Remember all the fuss about marijuana legalization in Colorado? It now seems that residents could be smiling all the way to the bank if the state refunds them about $30 million in pot taxes.
Colorado was entering into something it had never tried before when it decided to legalize pot. More importantly, the state was severely strapped for cash and was trying to raise extra funds for its schools — and the state coffers, as well.
According to Colorado’s constitution, the state has a limit as to how much taxpayer money it can accept before giving some back to its residents. The Mountain State raised $50 million in revenue during the first year of sales of legalized marijuana.
As good as this all sounds, some are surprised that the extra pot revenue is not actually going to the schools, as was decided in 2012, when Colorado legalized marijuana. Many believe the money should go to education, while others are happy to get anything back, as they believe taxes are high enough already.
Legal weed has collided with the tax limitation movement because a 1992 voter-approved constitutional amendment called the Taxpayers’ Bill of Rights requires all new taxes to go before voters, the Huffington Post reports.
This amendment also established that Colorado must pay back taxpayers when it collects more than what is allowed, according to a formula, which is based on population growth and inflation. Interestingly, the matter of what to do with the extra revenue is creating an unusual agreement between Democrats and Republicans, who say there is no reason to give the money back to the people.
If the lawmakers can’t decide to give the money back, the situation will have to be decided by yet another vote, in which residents of Colorado will decided where the extra pot revenue should go.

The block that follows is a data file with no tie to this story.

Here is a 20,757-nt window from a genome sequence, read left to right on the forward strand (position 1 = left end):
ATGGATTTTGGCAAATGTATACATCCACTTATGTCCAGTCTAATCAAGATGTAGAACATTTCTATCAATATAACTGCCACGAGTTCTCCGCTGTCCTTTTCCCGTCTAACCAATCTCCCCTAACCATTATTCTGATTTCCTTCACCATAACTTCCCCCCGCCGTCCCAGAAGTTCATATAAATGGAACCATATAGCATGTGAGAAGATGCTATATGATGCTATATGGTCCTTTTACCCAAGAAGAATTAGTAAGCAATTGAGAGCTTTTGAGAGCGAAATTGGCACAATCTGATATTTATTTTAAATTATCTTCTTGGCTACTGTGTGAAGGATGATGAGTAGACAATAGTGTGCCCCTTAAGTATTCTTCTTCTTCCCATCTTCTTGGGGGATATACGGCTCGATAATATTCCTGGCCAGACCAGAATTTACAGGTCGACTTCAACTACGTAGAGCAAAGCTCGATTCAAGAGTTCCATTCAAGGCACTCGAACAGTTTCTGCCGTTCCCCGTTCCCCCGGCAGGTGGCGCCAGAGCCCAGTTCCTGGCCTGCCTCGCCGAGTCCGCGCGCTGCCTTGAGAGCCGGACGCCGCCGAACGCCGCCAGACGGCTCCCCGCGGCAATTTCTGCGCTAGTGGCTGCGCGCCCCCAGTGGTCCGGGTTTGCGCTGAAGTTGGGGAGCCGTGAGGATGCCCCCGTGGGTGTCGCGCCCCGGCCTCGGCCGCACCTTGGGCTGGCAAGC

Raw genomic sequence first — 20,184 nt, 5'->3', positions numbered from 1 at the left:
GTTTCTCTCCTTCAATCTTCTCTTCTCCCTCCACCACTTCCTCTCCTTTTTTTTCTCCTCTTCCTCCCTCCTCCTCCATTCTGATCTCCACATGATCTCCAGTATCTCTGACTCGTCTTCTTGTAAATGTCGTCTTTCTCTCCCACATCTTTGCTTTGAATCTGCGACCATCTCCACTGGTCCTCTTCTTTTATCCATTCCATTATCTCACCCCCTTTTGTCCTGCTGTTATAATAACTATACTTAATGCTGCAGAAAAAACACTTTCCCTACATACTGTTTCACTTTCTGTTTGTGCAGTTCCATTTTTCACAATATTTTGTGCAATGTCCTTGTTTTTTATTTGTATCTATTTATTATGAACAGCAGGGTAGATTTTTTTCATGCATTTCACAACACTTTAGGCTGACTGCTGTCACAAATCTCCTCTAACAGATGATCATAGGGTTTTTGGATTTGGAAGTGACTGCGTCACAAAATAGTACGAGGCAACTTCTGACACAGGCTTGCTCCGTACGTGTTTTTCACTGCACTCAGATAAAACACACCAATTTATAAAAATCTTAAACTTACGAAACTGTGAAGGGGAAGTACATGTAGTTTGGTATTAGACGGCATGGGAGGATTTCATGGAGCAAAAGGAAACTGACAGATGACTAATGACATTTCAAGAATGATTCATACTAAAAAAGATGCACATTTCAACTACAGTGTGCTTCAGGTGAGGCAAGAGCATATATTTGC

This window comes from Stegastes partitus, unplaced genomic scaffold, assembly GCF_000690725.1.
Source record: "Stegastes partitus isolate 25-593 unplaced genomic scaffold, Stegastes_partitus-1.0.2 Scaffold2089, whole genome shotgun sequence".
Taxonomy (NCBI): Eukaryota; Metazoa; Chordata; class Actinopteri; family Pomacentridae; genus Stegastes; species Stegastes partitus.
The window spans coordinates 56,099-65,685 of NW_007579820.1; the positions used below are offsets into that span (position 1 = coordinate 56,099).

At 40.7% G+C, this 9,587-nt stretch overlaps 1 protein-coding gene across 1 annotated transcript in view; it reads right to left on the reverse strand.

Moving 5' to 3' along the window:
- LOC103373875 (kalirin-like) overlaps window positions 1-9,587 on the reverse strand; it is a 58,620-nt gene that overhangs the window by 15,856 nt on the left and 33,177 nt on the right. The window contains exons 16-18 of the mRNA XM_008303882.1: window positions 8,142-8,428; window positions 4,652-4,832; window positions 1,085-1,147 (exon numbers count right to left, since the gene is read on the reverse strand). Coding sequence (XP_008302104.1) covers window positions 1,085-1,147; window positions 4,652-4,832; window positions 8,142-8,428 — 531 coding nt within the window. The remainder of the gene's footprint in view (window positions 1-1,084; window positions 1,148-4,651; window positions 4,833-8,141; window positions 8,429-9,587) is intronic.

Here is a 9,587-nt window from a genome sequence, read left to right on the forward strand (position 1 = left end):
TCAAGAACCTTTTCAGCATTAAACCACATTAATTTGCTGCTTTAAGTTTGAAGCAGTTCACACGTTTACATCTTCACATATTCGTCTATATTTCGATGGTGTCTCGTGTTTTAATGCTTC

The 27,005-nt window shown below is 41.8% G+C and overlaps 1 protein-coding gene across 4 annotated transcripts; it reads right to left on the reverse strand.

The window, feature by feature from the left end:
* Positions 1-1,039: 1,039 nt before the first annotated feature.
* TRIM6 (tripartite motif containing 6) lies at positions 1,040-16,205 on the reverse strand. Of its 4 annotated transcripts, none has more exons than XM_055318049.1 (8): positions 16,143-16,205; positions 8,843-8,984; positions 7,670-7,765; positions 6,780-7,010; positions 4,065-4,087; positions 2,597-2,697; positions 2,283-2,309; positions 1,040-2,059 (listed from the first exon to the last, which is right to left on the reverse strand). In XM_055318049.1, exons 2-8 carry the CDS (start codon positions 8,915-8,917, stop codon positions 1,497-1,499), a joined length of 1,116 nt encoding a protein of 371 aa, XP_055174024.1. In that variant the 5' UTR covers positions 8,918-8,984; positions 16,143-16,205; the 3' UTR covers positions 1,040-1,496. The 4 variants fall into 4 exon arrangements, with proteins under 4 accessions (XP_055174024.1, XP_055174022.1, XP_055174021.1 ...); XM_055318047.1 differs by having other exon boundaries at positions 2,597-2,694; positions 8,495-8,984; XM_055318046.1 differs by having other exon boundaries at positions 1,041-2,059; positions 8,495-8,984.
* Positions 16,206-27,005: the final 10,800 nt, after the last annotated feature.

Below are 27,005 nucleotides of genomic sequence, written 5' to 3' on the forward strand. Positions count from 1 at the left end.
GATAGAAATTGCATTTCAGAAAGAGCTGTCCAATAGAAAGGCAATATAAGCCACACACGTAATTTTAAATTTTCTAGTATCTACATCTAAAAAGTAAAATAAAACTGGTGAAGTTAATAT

“This is a little bit of a different animal. There’s a struggle on this one,” said Sen. Kevin Grantham, a Republican member of the budget committee.
Since the state’s economy has improved more than expected, with other tax collections increasing at a faster pace, Colorado must give the money back to its people. There are no final numbers yet. However, the belief is that the marijuana additional revenue stands at around $30 million, which translates to $7.63 per adult.
Lawmakers also have to decide whether the pot tax refund is to go to all residents or just to those who purchased marijuana.
“This is what the voters want, and if we’re going to have (pot), and the constitution says it’s legal, we damn well better tax it,” Democratic state Sen. Pat Steadman said.
In general, the legislators are confident the refund procedure won’t matter in the end, because Colorado voters will approve marijuana taxes for a third time, if needed.
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